It has been slightly more challenging for Wilson to shrug off such mistakes during a game. Last season, she struggled at finding her niche on the front row and due to injuries on the team, she was constantly switching positions. In a sport that is known for the specialization of players, Wilson felt she was starting over from scratch.


“I didn’t feel I was ever reaching my coaches’ expectations,” said the redshirt senior. “I would be stuck in a drill forever because I didn’t have the experience that the other outside hitters had. I would be worn out mentally and physically.”


Being unsure of her fit within the team took its toll on Wilson’s confidence. The learning curve was huge and adjusting seemed all but impossible. But as friends do best, Hantouli had her back.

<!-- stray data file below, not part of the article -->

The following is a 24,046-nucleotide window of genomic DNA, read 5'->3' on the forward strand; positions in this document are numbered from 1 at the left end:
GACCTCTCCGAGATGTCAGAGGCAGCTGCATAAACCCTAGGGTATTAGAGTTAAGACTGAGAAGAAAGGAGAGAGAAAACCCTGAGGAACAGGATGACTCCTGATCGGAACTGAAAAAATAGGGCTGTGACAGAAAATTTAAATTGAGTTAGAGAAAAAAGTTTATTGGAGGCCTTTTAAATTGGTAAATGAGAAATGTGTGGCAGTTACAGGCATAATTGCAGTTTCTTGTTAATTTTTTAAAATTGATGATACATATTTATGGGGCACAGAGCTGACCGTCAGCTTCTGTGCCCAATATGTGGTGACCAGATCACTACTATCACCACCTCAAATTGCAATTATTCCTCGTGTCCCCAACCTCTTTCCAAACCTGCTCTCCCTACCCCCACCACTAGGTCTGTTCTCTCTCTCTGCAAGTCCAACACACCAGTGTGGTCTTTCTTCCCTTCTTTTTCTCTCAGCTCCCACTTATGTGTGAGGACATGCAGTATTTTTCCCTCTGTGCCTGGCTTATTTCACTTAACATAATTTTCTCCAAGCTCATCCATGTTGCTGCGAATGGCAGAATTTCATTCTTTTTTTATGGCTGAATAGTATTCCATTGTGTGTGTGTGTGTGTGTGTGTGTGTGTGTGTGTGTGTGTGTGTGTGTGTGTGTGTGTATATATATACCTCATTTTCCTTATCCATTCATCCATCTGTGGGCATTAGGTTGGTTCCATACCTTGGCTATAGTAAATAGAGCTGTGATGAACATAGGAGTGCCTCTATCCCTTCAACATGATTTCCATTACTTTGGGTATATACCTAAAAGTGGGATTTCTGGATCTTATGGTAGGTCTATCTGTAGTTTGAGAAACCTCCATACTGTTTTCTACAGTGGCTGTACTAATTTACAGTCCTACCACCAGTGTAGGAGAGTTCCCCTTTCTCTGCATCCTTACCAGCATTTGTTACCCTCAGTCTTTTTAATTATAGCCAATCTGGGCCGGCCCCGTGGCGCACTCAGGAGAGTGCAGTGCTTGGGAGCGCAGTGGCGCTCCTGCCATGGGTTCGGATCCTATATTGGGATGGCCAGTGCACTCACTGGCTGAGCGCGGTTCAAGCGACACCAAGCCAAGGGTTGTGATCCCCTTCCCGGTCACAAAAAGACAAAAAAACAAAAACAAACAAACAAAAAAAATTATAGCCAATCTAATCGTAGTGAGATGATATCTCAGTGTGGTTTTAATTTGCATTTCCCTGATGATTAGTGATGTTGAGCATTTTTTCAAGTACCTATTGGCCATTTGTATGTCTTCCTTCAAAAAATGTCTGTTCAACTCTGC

When Wilson came home frustrated and about to hit her breaking point, it was Hantouli who gave the needed encouragement. “Megan, you know you are an amazing player,” she reaffirmed. “You wouldn’t be here if you weren’t.”


And liken to Scripture, the power of life was within those words (Prov. 18:31). Before she knew it, Wilson was living out what Hantouli had spoken. She became more comfortable across the front row in all three positions, adding to her performance throughout the season.


“Now, I love being able to play any position,” said Wilson. “Before, if I was struggling outside, my coach would take me out. But now, he can move me to the middle or the right side. He has confidence in me because I have played every position.”


Yet, as Hantouli attests, the stress of a season isn’t simply limited to the game. At times she finds the weight of athletics and school to be too much to bear. But through constant communion with her Heavenly Father, her burden is lifted.